I can’t be sure, but it sounds like the piglet who was found yesterday might have been intended to participate in this custom and somehow escaped. She was found on the Army post and advertised on Facebook, as none of the surrounding farms would claim her. Eventually her rescuers found her a farm to go to. I’m not absolutely sure, but it sounds like she’s headed to a sanctuary. I sure hope so, anyway. Anyway, a lot of people got a kick out of seeing her, and I learned something new. I’m sure the military police are now checking the fence around Clay Kaserne to see if there are any breeches. It’s more likely someone brought her on post, but it’s possible there’s a hole somewhere.

According to the link I shared earlier in this post, we violated German tradition by having chicken on New Year’s Eve. Evidently, it’s verboten to eat poultry in Germany, due to a very old superstition. However, people in the Rhein area apparently didn’t get the message, as a lot of people do eat goose on New Years’s. I am not in the habit of eating goose, anyway… but I never turn down chicken unless it’s prepared with the food I never eat– mushrooms.

Toward the end of the evening– later than he’d intended, since he’d forgotten– Bill called his mom and we visited on Skype. It was great to talk to her. I also chatted with a cousin. I probably should call my mom today, too.

Bill brought our landlords champagne and a bag of lentils, which are also considered good luck/good health promotion on New Year’s in Germany. We had a very short fireworks show that lasted about twenty minutes, since fireworks weren’t on sale this year due to COVID-19. It suited us fine, since Bill was struggling to stay awake. We also had some snow, although it was all melted by the time we got up today. It was kind of strange watching fireworks go off as it snowed. This morning, we slept in… it was the first time in a long time I woke up after sunrise!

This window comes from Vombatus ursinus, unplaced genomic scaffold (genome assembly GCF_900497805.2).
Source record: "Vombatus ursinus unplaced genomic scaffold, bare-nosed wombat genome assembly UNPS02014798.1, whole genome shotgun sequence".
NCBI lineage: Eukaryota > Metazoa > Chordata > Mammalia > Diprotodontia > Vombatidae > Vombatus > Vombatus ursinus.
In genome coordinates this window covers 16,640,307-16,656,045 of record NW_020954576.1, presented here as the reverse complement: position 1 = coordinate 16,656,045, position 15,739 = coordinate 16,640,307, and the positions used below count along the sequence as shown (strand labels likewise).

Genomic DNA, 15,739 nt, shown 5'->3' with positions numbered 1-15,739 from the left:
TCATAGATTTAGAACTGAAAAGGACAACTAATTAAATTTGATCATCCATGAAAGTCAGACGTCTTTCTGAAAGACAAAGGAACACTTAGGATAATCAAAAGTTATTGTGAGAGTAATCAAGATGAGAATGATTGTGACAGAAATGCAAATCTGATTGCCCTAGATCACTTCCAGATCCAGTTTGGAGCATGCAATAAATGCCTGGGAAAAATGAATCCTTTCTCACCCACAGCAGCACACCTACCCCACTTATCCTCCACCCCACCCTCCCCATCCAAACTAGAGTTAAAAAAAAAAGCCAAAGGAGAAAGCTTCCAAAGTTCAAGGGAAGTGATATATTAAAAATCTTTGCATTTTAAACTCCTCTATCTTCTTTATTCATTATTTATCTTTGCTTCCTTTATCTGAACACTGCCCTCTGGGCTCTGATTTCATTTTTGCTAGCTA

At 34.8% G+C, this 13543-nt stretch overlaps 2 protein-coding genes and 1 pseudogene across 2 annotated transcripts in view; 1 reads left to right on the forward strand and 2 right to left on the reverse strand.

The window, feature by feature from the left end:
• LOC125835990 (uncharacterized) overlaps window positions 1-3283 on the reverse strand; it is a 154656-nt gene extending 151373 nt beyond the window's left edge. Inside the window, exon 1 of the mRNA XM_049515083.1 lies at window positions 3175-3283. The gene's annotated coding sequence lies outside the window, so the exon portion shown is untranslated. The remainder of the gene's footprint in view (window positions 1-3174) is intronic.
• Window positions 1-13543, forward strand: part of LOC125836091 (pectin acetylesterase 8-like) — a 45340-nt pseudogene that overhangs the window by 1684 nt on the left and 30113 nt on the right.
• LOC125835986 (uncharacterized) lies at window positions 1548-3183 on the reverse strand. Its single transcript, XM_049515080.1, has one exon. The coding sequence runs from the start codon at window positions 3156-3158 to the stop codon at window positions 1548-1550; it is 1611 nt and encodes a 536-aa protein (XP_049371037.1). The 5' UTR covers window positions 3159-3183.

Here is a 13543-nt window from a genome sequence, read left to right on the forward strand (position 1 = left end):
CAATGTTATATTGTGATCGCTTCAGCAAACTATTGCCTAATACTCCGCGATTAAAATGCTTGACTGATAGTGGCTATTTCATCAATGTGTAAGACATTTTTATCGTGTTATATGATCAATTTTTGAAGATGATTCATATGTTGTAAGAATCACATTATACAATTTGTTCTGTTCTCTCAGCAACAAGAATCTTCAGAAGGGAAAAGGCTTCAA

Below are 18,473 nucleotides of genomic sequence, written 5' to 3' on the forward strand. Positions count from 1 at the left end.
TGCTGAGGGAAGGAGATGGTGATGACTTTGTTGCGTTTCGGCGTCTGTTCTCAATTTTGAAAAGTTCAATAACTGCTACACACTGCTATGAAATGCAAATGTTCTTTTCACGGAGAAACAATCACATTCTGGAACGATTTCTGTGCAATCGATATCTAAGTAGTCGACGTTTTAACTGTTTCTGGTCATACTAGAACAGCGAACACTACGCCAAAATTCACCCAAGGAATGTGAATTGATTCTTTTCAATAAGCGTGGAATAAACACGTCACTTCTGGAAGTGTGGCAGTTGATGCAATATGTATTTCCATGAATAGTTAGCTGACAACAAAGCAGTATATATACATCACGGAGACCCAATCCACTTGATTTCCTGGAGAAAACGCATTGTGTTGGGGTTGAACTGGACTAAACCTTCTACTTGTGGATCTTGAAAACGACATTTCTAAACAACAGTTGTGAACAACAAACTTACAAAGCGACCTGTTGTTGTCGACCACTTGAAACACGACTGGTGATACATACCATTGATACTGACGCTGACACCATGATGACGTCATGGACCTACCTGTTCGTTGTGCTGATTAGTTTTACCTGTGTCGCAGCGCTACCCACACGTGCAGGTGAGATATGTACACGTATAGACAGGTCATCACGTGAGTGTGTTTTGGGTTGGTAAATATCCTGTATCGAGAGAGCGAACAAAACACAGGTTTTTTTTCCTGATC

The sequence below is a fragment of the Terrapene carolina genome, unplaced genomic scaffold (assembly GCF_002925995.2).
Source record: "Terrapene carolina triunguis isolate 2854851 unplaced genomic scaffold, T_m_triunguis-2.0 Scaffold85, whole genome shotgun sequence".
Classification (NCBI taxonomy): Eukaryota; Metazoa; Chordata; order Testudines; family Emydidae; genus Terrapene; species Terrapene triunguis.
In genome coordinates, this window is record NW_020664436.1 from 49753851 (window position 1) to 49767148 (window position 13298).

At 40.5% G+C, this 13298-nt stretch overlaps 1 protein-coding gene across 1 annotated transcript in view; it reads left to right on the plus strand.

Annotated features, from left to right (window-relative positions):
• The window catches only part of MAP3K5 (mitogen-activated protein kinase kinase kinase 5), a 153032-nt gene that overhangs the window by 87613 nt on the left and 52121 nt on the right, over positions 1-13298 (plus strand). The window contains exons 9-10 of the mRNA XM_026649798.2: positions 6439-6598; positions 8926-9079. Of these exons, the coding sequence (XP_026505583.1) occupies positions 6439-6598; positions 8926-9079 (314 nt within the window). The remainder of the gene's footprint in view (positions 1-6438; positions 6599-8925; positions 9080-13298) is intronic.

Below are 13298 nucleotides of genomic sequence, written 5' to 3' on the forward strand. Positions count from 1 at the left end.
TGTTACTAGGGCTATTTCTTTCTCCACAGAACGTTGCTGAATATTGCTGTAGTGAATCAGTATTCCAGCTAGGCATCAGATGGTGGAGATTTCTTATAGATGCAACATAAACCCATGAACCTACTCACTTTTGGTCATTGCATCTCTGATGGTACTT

So far, 2021 is off to a good start. I pray that it’s a better year than 2020 was! Happy New Year, everybody! Keep the faith, and stay healthy and sane!

All is quiet on New Year’s Day…

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This was Bill last night.

It was about 10:00pm when I took this photo.

 

I told him we should go to bed because he could not keep his eyes open.  He said “no” over and over again.  Finally, I got up and started doing my nightly bedtime routine.  By the time I was finished, he was sound asleep in that chair.  So I made him get up and go to bed.  We didn’t even open any champagne, which is very much unlike us.  The upside is that for once, I’m not hungover on New Year’s Day.

We did enjoy a nice dinner.  Bill broke out the Anova Sous Vide that I got him for Christmas in 2016 (but he didn’t receive until 2017).  He cooked a beef tenderloin roast that he found at the commissary, of all places.  It turned out amazingly tender.

He also broke out the wedding china and silverware.  We were fancy!

I had every intention of lying in bed and reading, but then my own eyelids started to get heavy.  So I turned off the light and drifted off to sleep.  Then I was awakened at exactly 11:58pm, when the neighbors started setting off fireworks.  They continued for about a half an hour and then they, too, went to bed.  I managed to get a few lame photos because it was dark and I didn’t feel like looking for my camera.  Then I went back to bed and spent another hour or so trying to go back to sleep.